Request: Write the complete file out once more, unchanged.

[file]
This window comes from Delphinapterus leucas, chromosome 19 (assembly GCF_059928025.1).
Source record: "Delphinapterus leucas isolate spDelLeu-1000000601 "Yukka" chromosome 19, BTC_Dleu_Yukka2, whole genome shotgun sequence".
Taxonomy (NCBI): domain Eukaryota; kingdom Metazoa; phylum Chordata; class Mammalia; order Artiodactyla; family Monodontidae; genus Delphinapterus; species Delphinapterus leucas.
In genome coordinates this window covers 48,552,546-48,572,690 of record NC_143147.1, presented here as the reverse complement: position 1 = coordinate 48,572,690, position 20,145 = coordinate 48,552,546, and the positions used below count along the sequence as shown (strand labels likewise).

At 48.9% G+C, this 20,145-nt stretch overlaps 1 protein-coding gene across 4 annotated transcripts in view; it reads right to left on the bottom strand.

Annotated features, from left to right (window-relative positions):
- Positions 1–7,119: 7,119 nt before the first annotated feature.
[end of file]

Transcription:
This window comes from Delphinapterus leucas, chromosome 19 (assembly GCF_059928025.1).
Source record: "Delphinapterus leucas isolate spDelLeu-1000000601 "Yukka" chromosome 19, BTC_Dleu_Yukka2, whole genome shotgun sequence".
Taxonomy (NCBI): domain Eukaryota; kingdom Metazoa; phylum Chordata; class Mammalia; order Artiodactyla; family Monodontidae; genus Delphinapterus; species Delphinapterus leucas.
In genome coordinates this window covers 48,552,546-48,572,690 of record NC_143147.1, presented here as the reverse complement: position 1 = coordinate 48,572,690, position 20,145 = coordinate 48,552,546, and the positions used below count along the sequence as shown (strand labels likewise).

At 48.9% G+C, this 20,145-nt stretch overlaps 1 protein-coding gene across 4 annotated transcripts in view; it reads right to left on the bottom strand.

Annotated features, from left to right (window-relative positions):
- Positions 1–7,119: 7,119 nt before the first annotated feature.